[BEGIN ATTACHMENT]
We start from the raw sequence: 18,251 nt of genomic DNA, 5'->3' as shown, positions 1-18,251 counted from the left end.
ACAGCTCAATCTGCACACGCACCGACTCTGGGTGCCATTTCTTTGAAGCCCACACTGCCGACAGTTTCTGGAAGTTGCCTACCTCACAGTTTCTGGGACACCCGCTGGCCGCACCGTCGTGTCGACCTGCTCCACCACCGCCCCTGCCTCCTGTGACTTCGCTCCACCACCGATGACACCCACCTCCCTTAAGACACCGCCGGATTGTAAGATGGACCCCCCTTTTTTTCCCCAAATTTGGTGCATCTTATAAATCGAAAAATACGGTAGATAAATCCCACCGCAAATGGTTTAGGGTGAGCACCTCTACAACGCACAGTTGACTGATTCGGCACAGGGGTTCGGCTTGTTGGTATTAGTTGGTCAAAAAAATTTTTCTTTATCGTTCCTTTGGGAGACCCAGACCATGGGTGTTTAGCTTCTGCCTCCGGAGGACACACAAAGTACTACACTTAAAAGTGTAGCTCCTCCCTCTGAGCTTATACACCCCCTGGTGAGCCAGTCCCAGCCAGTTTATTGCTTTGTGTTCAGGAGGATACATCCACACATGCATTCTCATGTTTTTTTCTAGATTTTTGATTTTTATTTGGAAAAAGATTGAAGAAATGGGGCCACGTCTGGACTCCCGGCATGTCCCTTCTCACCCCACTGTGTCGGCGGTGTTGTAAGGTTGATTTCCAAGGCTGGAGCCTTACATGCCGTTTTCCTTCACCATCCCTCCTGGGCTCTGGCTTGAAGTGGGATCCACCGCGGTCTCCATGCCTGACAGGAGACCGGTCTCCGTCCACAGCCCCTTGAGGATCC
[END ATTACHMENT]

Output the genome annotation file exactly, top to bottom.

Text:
We start from the raw sequence: 18,251 nt of genomic DNA, 5'->3' as shown, positions 1-18,251 counted from the left end.
ACAGCTCAATCTGCACACGCACCGACTCTGGGTGCCATTTCTTTGAAGCCCACACTGCCGACAGTTTCTGGAAGTTGCCTACCTCACAGTTTCTGGGACACCCGCTGGCCGCACCGTCGTGTCGACCTGCTCCACCACCGCCCCTGCCTCCTGTGACTTCGCTCCACCACCGATGACACCCACCTCCCTTAAGACACCGCCGGATTGTAAGATGGACCCCCCTTTTTTTCCCCAAATTTGGTGCATCTTATAAATCGAAAAATACGGTAGATAAATCCCACCGCAAATGGTTTAGGGTGAGCACCTCTACAACGCACAGTTGACTGATTCGGCACAGGGGTTCGGCTTGTTGGTATTAGTTGGTCAAAAAAATTTTTCTTTATCGTTCCTTTGGGAGACCCAGACCATGGGTGTTTAGCTTCTGCCTCCGGAGGACACACAAAGTACTACACTTAAAAGTGTAGCTCCTCCCTCTGAGCTTATACACCCCCTGGTGAGCCAGTCCCAGCCAGTTTATTGCTTTGTGTTCAGGAGGATACATCCACACATGCATTCTCATGTTTTTTTCTAGATTTTTGATTTTTATTTGGAAAAAGATTGAAGAAATGGGGCCACGTCTGGACTCCCGGCATGTCCCTTCTCACCCCACTGTGTCGGCGGTGTTGTAAGGTTGATTTCCAAGGCTGGAGCCTTACATGCCGTTTTCCTTCACCATCCCTCCTGGGCTCTGGCTTGAAGTGGGATCCACCGCGGTCTCCATGCCTGACAGGAGACCGGTCTCCGTCCACAGCCCCTTGAGGATCC